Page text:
In the introduction of this article I talked about the two major complaints that seem to stick to solid state drives - price and capacity. There is another one and this one brings fear with it - reliability. There has yet to be a single company that hasn't released a product they wish they could take back, at least for a short period of time. Even Intel with their industry leading validation process released code that was less than acceptable. Before that we had a bunch of JMicron drives that just sucked at everything they did. Last week I wrote about LSI SandForce's firmware TRIM troubles and right now I'm putting the OCZ Agility 4 in the same category.
I've seen images of a retail Agility 4 and images from another review sample. Both of those products shipped with Micron flash. The retail purchased drive is what we are more interested in. The drive was purchased at the Santa Clara Microcenter in California and was used in a review at RWLabs. Since it was plucked right out of a retail store we can't say that OCZ only released Agility 4 drives with Micron flash and OCZ branded flash is the only thing in the channel.
When OCZ released the first Agility product many years ago they stated that the Vertex brand was built with a specific build of materials list (BOM). The difference between the Vertex and the Agility was the Agility's BOM was ever changing. Users would get a drive with different components depending on what was available at the time and when I say available, I mean available at the lowest cost. For the first series products this worked out really well for consumers because many of the Agility drives performed the same as the higher priced Vertex model and had identical components for much of the production run. Flash was still being binned at the time, but not like it is today.
Looking at the Newegg reviews we have to point out that most people do not leave a positive review for a product if it does what it's advertised to do. Even in this world where a person gets an award for coming in last place, consumers tend not to go around touting that their SSD does what it's supposed to do. On the other hand, people who get a drive that breaks in two hours tend to be a little upset about it and are the first to go rant on forums and user reviews. I'm sure someone has done a study on this topic, but I've yet to find what percentage of satisfied users leave user reviews on Newegg. All we can say is the user review system is not a true one to one representation of every product sold.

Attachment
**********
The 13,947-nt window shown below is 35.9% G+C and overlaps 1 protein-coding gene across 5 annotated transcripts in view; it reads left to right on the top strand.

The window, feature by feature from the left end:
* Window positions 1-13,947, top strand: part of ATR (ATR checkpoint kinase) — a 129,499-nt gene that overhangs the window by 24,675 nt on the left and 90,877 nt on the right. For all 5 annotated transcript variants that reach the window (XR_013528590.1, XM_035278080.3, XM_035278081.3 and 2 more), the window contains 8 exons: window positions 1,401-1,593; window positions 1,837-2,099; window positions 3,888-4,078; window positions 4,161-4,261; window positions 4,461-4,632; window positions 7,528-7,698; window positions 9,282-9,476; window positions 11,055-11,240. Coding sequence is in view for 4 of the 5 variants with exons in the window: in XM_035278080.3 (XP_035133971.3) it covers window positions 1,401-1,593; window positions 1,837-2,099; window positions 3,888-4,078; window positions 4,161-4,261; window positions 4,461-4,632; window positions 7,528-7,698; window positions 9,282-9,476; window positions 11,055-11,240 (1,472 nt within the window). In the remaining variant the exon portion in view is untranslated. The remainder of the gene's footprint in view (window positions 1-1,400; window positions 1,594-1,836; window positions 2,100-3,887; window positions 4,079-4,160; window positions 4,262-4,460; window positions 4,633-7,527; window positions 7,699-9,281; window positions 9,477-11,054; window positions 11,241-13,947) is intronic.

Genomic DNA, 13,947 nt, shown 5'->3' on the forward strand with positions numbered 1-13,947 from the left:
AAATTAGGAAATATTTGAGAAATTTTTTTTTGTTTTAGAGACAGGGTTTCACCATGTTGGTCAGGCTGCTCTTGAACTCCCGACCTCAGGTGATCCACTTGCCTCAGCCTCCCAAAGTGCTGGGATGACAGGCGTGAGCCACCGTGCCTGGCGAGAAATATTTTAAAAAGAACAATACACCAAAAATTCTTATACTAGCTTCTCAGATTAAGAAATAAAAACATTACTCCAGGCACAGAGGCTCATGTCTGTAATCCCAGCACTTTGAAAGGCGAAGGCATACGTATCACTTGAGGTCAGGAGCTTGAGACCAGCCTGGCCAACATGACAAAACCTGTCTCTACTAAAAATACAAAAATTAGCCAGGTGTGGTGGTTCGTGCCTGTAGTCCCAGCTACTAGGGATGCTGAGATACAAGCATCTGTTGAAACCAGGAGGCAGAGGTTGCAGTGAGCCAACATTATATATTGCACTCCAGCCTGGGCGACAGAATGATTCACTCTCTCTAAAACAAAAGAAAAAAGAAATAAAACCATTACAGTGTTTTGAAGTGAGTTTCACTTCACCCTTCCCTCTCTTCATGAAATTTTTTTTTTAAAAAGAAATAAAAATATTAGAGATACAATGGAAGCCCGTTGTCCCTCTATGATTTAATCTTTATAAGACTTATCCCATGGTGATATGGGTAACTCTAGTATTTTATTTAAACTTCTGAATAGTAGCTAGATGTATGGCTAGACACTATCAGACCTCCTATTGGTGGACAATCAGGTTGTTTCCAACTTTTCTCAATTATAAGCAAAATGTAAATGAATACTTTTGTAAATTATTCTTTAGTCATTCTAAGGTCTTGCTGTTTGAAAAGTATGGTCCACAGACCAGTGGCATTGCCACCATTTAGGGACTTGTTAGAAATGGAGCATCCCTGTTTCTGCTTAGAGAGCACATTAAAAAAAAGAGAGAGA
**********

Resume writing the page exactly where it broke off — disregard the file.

So, sticking with what we know from a sample size of three, if you purchased an OCZ Agility 4 and it has Micron branded flash inside you have a 2/3 chance of the drive being fine, at least not dying in the first hour of use. Also, with the same sample size of three, if your Agility 4 has OCZ branded flash, you have a high probability of failure. With a sample size of only three we are making some big conclusions without a lot of data, but that is what the data tells us.
Given what we think is going on and the Newegg data, you shouldn't buy an OCZ Agility 4 unless you are feeling lucky. If you are feeling that lucky take the money to Vegas, turn it into more money and then buy a proven SSD like the Vertex 4 or better yet a Vertex 3 that has already went through reliability issues and is now a reliable SSD. With that out of the way, we can say that the OCZ Agility 4 has a very low price point. OCZ did a really good job on the price. We've even heard from other manufacturers that OCZ is really disrupting their product releases and prices, shaving the margins to little slivers of profit. Other manufacturers are the only people who can complain about OCZ's pricing on the Agility 4.
Then there is the performance. In a single user environment where low queue depths make up the majority of the reads, this drive is, well... it's just pretty bad. The low 170MB/s limits imposed for a single read request is very low for a modern day SATA III SSD. In our testing we had the Agility 4 coming in behind an aging Vertex 2 in the real-world single user tasks. This is something that enthusiasts and power users will notice when trying to work with large files.
That said, for many mainstream users, 170MB/s is enough to get the job done. Your Facetwit account isn't going to notice the read speed limit. If you are not working with massive pictures or editing large files, you will be fine with a working Agility 4. Given that OCZ claims this is a mainstream product, enthusiasts and power users are already warned. The low access times and high IOPS performance means the Agility 4 can even sneak into a power users system and feel fast until you try to do certain tasks.
Still though, until OCZ gets their reliability up, this drive needs to sit on store shelves.
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